Get access to everything we publish when you sign up for Outside+ Join today!.
February 14, 2008
I assume that most long-term vegetarians have come across the Mahatma Ghandi quote: “The greatness of a nation and its moral progress can be judged by the way its animals are treated,” but not surprisingly, this is only one of many wise things that Ghandi had pontificated on in his lifetime.
With this thought in mind, and my joy of finding inspirational quotes spurring me along, I decided to search for some of his other words of wisdom. I found many compelling and thought-provoking quotes, but here are three that really touched a chord:
“The difference between what we do and what we are capable of doing would suffice to solve most of the world’s problems.”
This quote hits me as being very true. It also contains a healthy balance of both optimism and realism. Hopefully, these words have and continue to inspire people to strive for more of what they’re capable of, instead of making the easier choices.
“You may never know what results come of your action, but if you do nothing there will be no result.”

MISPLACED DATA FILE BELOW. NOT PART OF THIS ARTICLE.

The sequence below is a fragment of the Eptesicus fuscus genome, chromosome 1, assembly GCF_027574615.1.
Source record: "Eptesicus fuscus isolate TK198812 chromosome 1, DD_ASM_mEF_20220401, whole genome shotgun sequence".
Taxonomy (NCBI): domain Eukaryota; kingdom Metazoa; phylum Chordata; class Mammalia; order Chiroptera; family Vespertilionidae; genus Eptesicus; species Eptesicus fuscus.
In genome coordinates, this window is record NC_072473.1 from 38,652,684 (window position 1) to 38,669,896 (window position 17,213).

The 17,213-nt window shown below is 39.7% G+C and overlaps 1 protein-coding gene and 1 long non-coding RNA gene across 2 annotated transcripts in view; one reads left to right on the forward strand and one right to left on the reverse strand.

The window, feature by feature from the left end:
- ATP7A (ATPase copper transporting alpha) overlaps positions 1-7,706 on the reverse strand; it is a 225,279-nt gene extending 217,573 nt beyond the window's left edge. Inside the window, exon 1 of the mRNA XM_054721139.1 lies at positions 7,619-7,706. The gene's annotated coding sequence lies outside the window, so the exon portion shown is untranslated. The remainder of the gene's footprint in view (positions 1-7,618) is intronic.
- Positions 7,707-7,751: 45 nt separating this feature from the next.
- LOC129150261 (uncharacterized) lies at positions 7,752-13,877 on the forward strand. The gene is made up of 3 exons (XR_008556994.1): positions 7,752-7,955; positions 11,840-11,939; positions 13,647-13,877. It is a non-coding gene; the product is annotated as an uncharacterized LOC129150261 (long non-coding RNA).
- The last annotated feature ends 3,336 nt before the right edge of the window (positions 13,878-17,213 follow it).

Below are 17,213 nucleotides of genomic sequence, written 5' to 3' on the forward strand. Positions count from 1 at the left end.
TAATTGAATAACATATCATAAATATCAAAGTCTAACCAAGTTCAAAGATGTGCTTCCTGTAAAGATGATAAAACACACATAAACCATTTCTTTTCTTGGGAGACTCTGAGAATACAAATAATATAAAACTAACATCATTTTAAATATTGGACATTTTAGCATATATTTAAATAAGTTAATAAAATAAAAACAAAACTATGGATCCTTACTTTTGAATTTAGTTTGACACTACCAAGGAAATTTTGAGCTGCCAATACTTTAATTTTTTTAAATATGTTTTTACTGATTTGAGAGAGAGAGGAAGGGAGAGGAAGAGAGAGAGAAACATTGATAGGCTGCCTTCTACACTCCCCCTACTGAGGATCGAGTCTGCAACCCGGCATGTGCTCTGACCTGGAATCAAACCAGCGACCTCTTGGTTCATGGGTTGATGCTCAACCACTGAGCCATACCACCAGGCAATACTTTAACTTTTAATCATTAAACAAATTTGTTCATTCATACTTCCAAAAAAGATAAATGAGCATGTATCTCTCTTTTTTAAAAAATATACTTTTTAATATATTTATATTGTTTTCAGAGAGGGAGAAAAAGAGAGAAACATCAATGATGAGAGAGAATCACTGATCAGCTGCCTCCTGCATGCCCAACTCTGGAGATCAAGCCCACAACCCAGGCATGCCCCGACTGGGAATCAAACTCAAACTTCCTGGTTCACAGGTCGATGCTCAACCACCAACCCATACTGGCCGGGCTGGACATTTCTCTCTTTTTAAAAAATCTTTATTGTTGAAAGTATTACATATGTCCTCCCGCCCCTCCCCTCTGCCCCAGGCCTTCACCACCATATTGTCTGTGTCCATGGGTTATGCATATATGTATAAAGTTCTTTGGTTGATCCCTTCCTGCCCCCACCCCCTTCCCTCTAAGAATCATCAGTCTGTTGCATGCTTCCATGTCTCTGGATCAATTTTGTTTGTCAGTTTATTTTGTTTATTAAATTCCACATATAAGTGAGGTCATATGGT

I see the truth in this quote, as well as the need for it. Many people demand obvious, and often immediate results or payoffs for doing good, kind, and/or unselfish deeds. The key to this may be to fall back on using logic and thought. With these tools, we can divine the amazing and far-reaching results of even one act of random kindness.
“The best way to find yourself is to lose yourself in the service of others.”
This may be my favorite of the three, probably just because of its simplicity of truth. It also supports the previous quote. When we do a random act of kindness, the effect is as great on the giver as it is on the receiver. The sense of joy, self, and confidence one gains as a giver is a positive power that creates purpose and worth in human beings.
I can’t pretend, even for a second, to come up with words that will outdo or even stand along Ghandi’s, so instead I will leave you with my simple e-mail footer:
—Gabrielle Harradine, editorial assistant